Albert Herring: Glyndebourne Festival Opera (Bernard Haitink) (1985)
4.1 of 5 from 46 ratings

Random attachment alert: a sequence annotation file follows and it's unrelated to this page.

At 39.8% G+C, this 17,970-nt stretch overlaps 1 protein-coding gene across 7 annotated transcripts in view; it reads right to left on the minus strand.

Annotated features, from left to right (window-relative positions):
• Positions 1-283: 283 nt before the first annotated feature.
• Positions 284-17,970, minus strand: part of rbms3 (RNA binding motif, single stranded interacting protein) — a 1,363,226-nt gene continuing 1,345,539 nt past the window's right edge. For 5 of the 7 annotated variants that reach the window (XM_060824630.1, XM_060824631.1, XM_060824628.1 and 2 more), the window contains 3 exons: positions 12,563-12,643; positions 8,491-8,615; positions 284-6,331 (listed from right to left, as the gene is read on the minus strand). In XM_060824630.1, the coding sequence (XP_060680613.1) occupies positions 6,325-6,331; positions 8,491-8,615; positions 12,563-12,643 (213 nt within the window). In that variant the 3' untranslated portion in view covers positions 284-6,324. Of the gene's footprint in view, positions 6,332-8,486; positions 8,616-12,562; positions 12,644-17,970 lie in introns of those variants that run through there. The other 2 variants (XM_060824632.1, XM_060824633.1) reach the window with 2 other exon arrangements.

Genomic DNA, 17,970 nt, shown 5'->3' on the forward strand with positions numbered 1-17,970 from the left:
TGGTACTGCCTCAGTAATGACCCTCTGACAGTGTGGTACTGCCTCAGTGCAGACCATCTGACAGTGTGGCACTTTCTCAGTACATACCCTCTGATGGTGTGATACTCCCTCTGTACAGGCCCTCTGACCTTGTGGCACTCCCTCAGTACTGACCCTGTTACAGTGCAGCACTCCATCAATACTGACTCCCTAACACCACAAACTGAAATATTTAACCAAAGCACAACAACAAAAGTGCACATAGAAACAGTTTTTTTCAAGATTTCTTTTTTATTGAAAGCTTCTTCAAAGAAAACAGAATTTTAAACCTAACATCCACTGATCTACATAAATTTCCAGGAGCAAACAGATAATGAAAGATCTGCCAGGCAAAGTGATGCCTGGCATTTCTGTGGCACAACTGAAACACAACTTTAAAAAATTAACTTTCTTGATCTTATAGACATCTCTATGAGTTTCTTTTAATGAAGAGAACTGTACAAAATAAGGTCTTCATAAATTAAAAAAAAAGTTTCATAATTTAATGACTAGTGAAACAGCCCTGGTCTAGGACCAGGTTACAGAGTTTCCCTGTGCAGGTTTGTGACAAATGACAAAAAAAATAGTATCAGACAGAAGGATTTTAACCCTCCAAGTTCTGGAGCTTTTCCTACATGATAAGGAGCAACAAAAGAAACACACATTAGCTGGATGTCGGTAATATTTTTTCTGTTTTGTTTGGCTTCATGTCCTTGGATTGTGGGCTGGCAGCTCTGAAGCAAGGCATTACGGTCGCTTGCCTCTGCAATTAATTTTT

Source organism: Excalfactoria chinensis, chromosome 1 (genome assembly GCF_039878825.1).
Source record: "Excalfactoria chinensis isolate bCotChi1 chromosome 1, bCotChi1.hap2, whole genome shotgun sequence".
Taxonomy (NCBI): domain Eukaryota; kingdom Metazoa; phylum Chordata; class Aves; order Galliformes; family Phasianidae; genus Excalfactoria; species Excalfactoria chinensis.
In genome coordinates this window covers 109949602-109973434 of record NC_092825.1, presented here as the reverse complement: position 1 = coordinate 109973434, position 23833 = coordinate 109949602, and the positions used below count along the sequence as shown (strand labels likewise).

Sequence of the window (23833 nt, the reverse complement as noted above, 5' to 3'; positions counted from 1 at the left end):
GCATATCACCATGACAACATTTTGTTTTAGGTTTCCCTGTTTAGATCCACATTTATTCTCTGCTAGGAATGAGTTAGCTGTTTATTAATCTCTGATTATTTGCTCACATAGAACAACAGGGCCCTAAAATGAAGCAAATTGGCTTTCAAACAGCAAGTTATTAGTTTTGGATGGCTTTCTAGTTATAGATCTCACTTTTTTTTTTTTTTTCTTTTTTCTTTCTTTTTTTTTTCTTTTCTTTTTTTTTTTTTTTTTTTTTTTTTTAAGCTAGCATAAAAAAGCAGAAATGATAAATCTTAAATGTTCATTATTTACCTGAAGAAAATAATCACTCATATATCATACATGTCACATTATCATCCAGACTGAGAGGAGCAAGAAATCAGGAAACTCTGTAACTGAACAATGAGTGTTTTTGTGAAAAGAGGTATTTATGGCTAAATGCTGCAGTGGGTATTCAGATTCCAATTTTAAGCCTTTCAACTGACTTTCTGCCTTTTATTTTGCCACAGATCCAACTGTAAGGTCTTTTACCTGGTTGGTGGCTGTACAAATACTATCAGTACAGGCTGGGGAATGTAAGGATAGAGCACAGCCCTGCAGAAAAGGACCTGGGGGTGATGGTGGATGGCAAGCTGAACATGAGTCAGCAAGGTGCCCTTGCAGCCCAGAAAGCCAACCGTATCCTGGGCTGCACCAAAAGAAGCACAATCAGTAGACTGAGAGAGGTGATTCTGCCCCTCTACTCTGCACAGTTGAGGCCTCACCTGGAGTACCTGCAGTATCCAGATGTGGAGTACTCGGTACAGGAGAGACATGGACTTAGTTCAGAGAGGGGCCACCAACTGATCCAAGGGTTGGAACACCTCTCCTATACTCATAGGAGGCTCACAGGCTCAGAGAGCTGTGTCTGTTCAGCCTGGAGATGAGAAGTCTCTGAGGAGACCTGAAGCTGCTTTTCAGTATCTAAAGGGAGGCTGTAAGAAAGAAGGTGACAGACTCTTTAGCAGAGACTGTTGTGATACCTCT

Albert Herring, Benjamin Britten's comic opera which is gently laced with moments of farce, is a jocular parody on life in East Suffolk at the turn of the 20th century. It is a quaint, nostalgic journey to a bygone England and the journey has come full circle back to Glyndebourne where this piece was premiered in 1947. A Suffolk man himself, Sir Peter Hall returned triumphantly to his roots in this lovingly recreated production which leads us through the tale of Albert - a gullible, naive greengrocer lad who, much to his embarrassment is made village May King when it is realised there are no longer any girls with the necessary virtuous qualifications. The ensuing antics are brilliantly characterised by a strong British cast in this production, which is infused with freshness and limitless charm.